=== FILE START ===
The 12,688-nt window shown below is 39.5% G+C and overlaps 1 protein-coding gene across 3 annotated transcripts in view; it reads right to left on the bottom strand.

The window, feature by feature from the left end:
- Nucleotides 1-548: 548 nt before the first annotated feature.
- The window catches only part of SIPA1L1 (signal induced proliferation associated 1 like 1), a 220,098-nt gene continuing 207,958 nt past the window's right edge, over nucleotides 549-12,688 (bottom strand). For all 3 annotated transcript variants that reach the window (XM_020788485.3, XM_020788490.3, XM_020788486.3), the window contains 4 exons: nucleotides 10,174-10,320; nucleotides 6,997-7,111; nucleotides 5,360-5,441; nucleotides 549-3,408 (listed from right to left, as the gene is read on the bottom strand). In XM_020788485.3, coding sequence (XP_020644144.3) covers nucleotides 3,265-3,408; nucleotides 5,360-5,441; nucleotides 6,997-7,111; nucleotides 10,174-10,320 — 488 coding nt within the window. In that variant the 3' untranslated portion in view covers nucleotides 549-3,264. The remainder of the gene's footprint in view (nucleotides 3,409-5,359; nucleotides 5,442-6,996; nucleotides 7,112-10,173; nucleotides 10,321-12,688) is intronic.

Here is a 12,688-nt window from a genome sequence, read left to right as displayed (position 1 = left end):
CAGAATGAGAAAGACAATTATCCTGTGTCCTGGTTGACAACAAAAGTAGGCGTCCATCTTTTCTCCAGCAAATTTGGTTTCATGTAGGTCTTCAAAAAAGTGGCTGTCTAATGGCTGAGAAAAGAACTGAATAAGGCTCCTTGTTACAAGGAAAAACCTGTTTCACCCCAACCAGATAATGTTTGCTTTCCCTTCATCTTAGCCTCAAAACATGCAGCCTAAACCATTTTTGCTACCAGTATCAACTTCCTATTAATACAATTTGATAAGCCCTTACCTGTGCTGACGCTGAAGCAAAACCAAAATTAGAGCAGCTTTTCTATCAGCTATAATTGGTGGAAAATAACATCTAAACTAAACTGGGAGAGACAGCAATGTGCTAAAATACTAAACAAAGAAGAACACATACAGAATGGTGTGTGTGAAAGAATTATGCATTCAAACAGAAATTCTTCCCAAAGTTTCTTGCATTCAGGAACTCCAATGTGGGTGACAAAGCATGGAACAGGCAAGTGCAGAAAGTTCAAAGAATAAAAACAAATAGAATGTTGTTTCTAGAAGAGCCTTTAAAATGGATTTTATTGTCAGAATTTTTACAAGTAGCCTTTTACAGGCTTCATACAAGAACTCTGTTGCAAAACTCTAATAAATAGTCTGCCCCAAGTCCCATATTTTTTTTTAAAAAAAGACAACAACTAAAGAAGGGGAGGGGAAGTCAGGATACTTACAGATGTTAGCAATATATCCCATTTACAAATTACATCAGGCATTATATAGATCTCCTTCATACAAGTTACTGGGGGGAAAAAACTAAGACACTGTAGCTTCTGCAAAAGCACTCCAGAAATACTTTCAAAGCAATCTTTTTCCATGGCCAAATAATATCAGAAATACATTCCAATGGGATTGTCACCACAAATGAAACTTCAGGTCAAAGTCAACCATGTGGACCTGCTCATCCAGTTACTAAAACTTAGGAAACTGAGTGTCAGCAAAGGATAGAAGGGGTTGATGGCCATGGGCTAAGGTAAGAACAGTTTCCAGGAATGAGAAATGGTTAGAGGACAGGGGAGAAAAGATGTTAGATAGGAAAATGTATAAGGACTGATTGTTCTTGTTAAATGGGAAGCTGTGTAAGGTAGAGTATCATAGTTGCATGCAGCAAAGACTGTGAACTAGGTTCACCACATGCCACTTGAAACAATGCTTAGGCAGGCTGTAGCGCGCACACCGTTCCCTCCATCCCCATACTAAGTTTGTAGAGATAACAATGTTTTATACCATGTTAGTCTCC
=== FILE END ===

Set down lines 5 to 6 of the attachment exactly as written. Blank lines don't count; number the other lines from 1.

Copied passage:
Here is a 12,688-nt window from a genome sequence, read left to right as displayed (position 1 = left end):
CAGAATGAGAAAGACAATTATCCTGTGTCCTGGTTGACAACAAAAGTAGGCGTCCATCTTTTCTCCAGCAAATTTGGTTTCATGTAGGTCTTCAAAAAAGTGGCTGTCTAATGGCTGAGAAAAGAACTGAATAAGGCTCCTTGTTACAAGGAAAAACCTGTTTCACCCCAACCAGATAATGTTTGCTTTCCCTTCATCTTAGCCTCAAAACATGCAGCCTAAACCATTTTTGCTACCAGTATCAACTTCCTATTAATACAATTTGATAAGCCCTTACCTGTGCTGACGCTGAAGCAAAACCAAAATTAGAGCAGCTTTTCTATCAGCTATAATTGGTGGAAAATAACATCTAAACTAAACTGGGAGAGACAGCAATGTGCTAAAATACTAAACAAAGAAGAACACATACAGAATGGTGTGTGTGAAAGAATTATGCATTCAAACAGAAATTCTTCCCAAAGTTTCTTGCATTCAGGAACTCCAATGTGGGTGACAAAGCATGGAACAGGCAAGTGCAGAAAGTTCAAAGAATAAAAACAAATAGAATGTTGTTTCTAGAAGAGCCTTTAAAATGGATTTTATTGTCAGAATTTTTACAAGTAGCCTTTTACAGGCTTCATACAAGAACTCTGTTGCAAAACTCTAATAAATAGTCTGCCCCAAGTCCCATATTTTTTTTTAAAAAAAGACAACAACTAAAGAAGGGGAGGGGAAGTCAGGATACTTACAGATGTTAGCAATATATCCCATTTACAAATTACATCAGGCATTATATAGATCTCCTTCATACAAGTTACTGGGGGGAAAAAACTAAGACACTGTAGCTTCTGCAAAAGCACTCCAGAAATACTTTCAAAGCAATCTTTTTCCATGGCCAAATAATATCAGAAATACATTCCAATGGGATTGTCACCACAAATGAAACTTCAGGTCAAAGTCAACCATGTGGACCTGCTCATCCAGTTACTAAAACTTAGGAAACTGAGTGTCAGCAAAGGATAGAAGGGGTTGATGGCCATGGGCTAAGGTAAGAACAGTTTCCAGGAATGAGAAATGGTTAGAGGACAGGGGAGAAAAGATGTTAGATAGGAAAATGTATAAGGACTGATTGTTCTTGTTAAATGGGAAGCTGTGTAAGGTAGAGTATCATAGTTGCATGCAGCAAAGACTGTGAACTAGGTTCACCACATGCCACTTGAAACAATGCTTAGGCAGGCTGTAGCGCGCACACCGTTCCCTCCATCCCCATACTAAGTTTGTAGAGATAACAATGTTTTATACCATGTTAGTCTCC